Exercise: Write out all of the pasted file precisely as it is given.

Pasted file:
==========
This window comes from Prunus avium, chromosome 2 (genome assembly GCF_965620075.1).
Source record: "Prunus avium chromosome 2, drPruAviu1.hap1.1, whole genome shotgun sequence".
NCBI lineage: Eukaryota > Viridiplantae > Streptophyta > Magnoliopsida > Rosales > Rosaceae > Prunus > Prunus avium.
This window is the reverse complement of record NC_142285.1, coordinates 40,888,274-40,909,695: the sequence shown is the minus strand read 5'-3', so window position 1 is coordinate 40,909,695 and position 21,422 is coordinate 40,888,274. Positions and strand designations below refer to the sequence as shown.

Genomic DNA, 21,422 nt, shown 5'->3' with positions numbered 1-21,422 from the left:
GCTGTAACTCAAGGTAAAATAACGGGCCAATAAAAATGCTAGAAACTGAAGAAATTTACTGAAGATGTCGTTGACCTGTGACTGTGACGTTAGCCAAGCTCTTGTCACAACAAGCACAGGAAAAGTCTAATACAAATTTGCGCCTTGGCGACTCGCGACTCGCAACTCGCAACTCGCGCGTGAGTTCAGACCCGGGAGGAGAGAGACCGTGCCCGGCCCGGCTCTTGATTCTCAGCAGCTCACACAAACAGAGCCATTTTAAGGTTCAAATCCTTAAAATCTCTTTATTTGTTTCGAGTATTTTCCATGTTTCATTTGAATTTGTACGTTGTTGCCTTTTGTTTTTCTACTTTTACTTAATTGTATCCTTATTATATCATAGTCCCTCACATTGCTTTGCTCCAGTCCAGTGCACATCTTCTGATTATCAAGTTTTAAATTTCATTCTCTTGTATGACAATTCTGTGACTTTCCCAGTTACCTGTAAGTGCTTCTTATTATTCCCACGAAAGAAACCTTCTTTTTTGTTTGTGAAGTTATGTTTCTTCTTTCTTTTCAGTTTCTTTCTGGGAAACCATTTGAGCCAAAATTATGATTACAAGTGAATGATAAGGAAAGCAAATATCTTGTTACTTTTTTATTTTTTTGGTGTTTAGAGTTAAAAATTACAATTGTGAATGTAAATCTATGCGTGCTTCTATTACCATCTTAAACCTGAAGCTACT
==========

This window comes from Prunus avium, chromosome 2 (genome assembly GCF_965620075.1).
Source record: "Prunus avium chromosome 2, drPruAviu1.hap1.1, whole genome shotgun sequence".
NCBI lineage: Eukaryota > Viridiplantae > Streptophyta > Magnoliopsida > Rosales > Rosaceae > Prunus > Prunus avium.
This window is the reverse complement of record NC_142285.1, coordinates 40,888,274-40,909,695: the sequence shown is the minus strand read 5'-3', so window position 1 is coordinate 40,909,695 and position 21,422 is coordinate 40,888,274. Positions and strand designations below refer to the sequence as shown.

Genomic DNA, 21,422 nt, shown 5'->3' with positions numbered 1-21,422 from the left:
GCTGTAACTCAAGGTAAAATAACGGGCCAATAAAAATGCTAGAAACTGAAGAAATTTACTGAAGATGTCGTTGACCTGTGACTGTGACGTTAGCCAAGCTCTTGTCACAACAAGCACAGGAAAAGTCTAATACAAATTTGCGCCTTGGCGACTCGCGACTCGCAACTCGCAACTCGCGCGTGAGTTCAGACCCGGGAGGAGAGAGACCGTGCCCGGCCCGGCTCTTGATTCTCAGCAGCTCACACAAACAGAGCCATTTTAAGGTTCAAATCCTTAAAATCTCTTTATTTGTTTCGAGTATTTTCCATGTTTCATTTGAATTTGTACGTTGTTGCCTTTTGTTTTTCTACTTTTACTTAATTGTATCCTTATTATATCATAGTCCCTCACATTGCTTTGCTCCAGTCCAGTGCACATCTTCTGATTATCAAGTTTTAAATTTCATTCTCTTGTATGACAATTCTGTGACTTTCCCAGTTACCTGTAAGTGCTTCTTATTATTCCCACGAAAGAAACCTTCTTTTTTGTTTGTGAAGTTATGTTTCTTCTTTCTTTTCAGTTTCTTTCTGGGAAACCATTTGAGCCAAAATTATGATTACAAGTGAATGATAAGGAAAGCAAATATCTTGTTACTTTTTTATTTTTTTGGTGTTTAGAGTTAAAAATTACAATTGTGAATGTAAATCTATGCGTGCTTCTATTACCATCTTAAACCTGAAGCTACT